The oral agreement between plaintiff and IPC was anything but clear and definite. Plaintiff could not recall the language used by Merlin Barber in making the oral contract for IPC. He expressed his belief that he would have some sort of representation in disputes with IPC but was unable to state anything more specific than the idea he was to have the same protection he had had while in the union. Clear and definite language is required as courts should not rewrite a contract by imposing an obligation where none is intended. (Eisele v. Ayers (1978), 63 Ill. App. 3d 1039, 381 N.E.2d 21.) In this case, the language of the oral contract was so uncertain the court would have had to restructure it with new, more definite terms for an enforceable agreement to exist. The alleged oral contract must fail for lack of clarity and definition.

The purported contract also fails for lack of sufficient consideration. Plaintiff claims that his relinquishment of a union position in reliance on an oral contract for permanent employment constitutes sufficient consideration. Some disagreement exists in Illinois courts on the issue whether such an action will support a contract for permanent employment. The better view, however, states that foregoing a position is not adequate consideration. See Heuvelman v. Triplett Electrical Instrument Co. (1959), 23 Ill. App. 2d 231, 161 N.E.2d 875; Titchener, 39 Ill. App. 3d 871, 350 N.E.2d 502; Ladesic, 140 Ill. App. 3d 489, 488 N.E.2d 1355.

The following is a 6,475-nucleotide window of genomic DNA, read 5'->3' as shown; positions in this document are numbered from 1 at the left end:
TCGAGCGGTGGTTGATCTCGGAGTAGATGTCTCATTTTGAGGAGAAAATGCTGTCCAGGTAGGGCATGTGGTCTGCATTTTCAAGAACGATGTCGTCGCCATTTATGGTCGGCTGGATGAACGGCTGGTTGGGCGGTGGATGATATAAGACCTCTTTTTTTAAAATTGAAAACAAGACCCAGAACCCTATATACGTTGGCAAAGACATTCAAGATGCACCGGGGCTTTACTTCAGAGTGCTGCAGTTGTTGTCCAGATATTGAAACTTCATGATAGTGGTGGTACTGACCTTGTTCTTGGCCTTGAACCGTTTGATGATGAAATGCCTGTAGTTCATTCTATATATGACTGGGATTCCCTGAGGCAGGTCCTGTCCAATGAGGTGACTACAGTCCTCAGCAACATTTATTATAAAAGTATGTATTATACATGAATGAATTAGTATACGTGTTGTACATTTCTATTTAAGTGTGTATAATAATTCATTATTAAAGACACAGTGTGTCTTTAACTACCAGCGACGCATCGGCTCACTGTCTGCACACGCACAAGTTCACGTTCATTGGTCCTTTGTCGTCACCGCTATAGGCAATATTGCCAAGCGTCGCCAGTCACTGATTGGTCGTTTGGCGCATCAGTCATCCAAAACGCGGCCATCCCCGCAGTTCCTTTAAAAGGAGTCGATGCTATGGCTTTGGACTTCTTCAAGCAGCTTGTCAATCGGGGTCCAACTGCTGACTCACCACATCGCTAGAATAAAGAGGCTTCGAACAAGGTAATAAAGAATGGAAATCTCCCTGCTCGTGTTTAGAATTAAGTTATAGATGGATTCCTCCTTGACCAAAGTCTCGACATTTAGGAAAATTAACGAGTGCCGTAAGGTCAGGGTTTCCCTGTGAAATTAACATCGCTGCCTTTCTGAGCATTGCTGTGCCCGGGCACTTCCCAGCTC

In Heuvelman, an employee purportedly rejected an offer of employment from a competing company in reliance on his employer's oral promise of permanent employment. The plaintiff/employee in Titchener allegedly abandoned a tenured position with one school district in exchange for the oral promise of permanent employment of another district. In each case, the respective court found that the plaintiff's actions were not sufficient consideration to support the alleged ...